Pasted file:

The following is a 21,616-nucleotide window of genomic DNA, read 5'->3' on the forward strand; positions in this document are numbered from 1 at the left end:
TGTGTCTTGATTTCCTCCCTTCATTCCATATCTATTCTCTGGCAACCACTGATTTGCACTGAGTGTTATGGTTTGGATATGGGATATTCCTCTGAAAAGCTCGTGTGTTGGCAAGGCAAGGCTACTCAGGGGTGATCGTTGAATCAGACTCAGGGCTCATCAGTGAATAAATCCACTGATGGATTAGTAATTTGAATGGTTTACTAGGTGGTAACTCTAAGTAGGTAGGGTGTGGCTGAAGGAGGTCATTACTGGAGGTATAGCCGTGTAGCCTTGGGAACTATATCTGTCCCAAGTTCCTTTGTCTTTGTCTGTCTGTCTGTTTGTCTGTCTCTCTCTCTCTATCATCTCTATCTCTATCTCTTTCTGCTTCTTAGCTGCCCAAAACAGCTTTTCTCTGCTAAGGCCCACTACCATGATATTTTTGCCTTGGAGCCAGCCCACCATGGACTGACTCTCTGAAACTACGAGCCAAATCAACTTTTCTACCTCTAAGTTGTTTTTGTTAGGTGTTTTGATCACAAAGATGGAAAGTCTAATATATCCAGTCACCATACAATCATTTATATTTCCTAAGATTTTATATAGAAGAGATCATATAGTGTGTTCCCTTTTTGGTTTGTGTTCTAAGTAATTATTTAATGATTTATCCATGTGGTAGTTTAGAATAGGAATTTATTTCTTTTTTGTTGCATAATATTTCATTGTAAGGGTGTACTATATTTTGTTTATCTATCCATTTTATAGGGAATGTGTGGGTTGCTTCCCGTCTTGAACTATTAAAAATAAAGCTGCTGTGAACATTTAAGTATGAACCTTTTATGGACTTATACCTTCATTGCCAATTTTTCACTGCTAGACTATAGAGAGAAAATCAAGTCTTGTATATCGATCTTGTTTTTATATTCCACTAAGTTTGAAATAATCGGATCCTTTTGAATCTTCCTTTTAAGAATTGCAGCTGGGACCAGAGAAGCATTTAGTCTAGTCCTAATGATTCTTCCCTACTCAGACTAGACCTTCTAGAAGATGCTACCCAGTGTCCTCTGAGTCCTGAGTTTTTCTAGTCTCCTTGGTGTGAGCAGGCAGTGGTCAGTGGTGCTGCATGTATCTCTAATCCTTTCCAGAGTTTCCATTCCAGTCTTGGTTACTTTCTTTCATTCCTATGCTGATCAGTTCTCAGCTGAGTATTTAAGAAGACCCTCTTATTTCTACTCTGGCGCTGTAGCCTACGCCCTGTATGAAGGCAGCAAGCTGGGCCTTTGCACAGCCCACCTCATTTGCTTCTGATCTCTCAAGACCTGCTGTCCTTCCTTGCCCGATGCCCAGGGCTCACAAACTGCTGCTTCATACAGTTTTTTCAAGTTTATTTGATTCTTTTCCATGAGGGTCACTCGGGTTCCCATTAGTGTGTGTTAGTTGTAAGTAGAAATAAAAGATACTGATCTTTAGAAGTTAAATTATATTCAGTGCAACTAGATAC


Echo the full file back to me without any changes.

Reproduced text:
The following is a 21,616-nucleotide window of genomic DNA, read 5'->3' on the forward strand; positions in this document are numbered from 1 at the left end:
TGTGTCTTGATTTCCTCCCTTCATTCCATATCTATTCTCTGGCAACCACTGATTTGCACTGAGTGTTATGGTTTGGATATGGGATATTCCTCTGAAAAGCTCGTGTGTTGGCAAGGCAAGGCTACTCAGGGGTGATCGTTGAATCAGACTCAGGGCTCATCAGTGAATAAATCCACTGATGGATTAGTAATTTGAATGGTTTACTAGGTGGTAACTCTAAGTAGGTAGGGTGTGGCTGAAGGAGGTCATTACTGGAGGTATAGCCGTGTAGCCTTGGGAACTATATCTGTCCCAAGTTCCTTTGTCTTTGTCTGTCTGTCTGTTTGTCTGTCTCTCTCTCTCTATCATCTCTATCTCTATCTCTTTCTGCTTCTTAGCTGCCCAAAACAGCTTTTCTCTGCTAAGGCCCACTACCATGATATTTTTGCCTTGGAGCCAGCCCACCATGGACTGACTCTCTGAAACTACGAGCCAAATCAACTTTTCTACCTCTAAGTTGTTTTTGTTAGGTGTTTTGATCACAAAGATGGAAAGTCTAATATATCCAGTCACCATACAATCATTTATATTTCCTAAGATTTTATATAGAAGAGATCATATAGTGTGTTCCCTTTTTGGTTTGTGTTCTAAGTAATTATTTAATGATTTATCCATGTGGTAGTTTAGAATAGGAATTTATTTCTTTTTTGTTGCATAATATTTCATTGTAAGGGTGTACTATATTTTGTTTATCTATCCATTTTATAGGGAATGTGTGGGTTGCTTCCCGTCTTGAACTATTAAAAATAAAGCTGCTGTGAACATTTAAGTATGAACCTTTTATGGACTTATACCTTCATTGCCAATTTTTCACTGCTAGACTATAGAGAGAAAATCAAGTCTTGTATATCGATCTTGTTTTTATATTCCACTAAGTTTGAAATAATCGGATCCTTTTGAATCTTCCTTTTAAGAATTGCAGCTGGGACCAGAGAAGCATTTAGTCTAGTCCTAATGATTCTTCCCTACTCAGACTAGACCTTCTAGAAGATGCTACCCAGTGTCCTCTGAGTCCTGAGTTTTTCTAGTCTCCTTGGTGTGAGCAGGCAGTGGTCAGTGGTGCTGCATGTATCTCTAATCCTTTCCAGAGTTTCCATTCCAGTCTTGGTTACTTTCTTTCATTCCTATGCTGATCAGTTCTCAGCTGAGTATTTAAGAAGACCCTCTTATTTCTACTCTGGCGCTGTAGCCTACGCCCTGTATGAAGGCAGCAAGCTGGGCCTTTGCACAGCCCACCTCATTTGCTTCTGATCTCTCAAGACCTGCTGTCCTTCCTTGCCCGATGCCCAGGGCTCACAAACTGCTGCTTCATACAGTTTTTTCAAGTTTATTTGATTCTTTTCCATGAGGGTCACTCGGGTTCCCATTAGTGTGTGTTAGTTGTAAGTAGAAATAAAAGATACTGATCTTTAGAAGTTAAATTATATTCAGTGCAACTAGATAC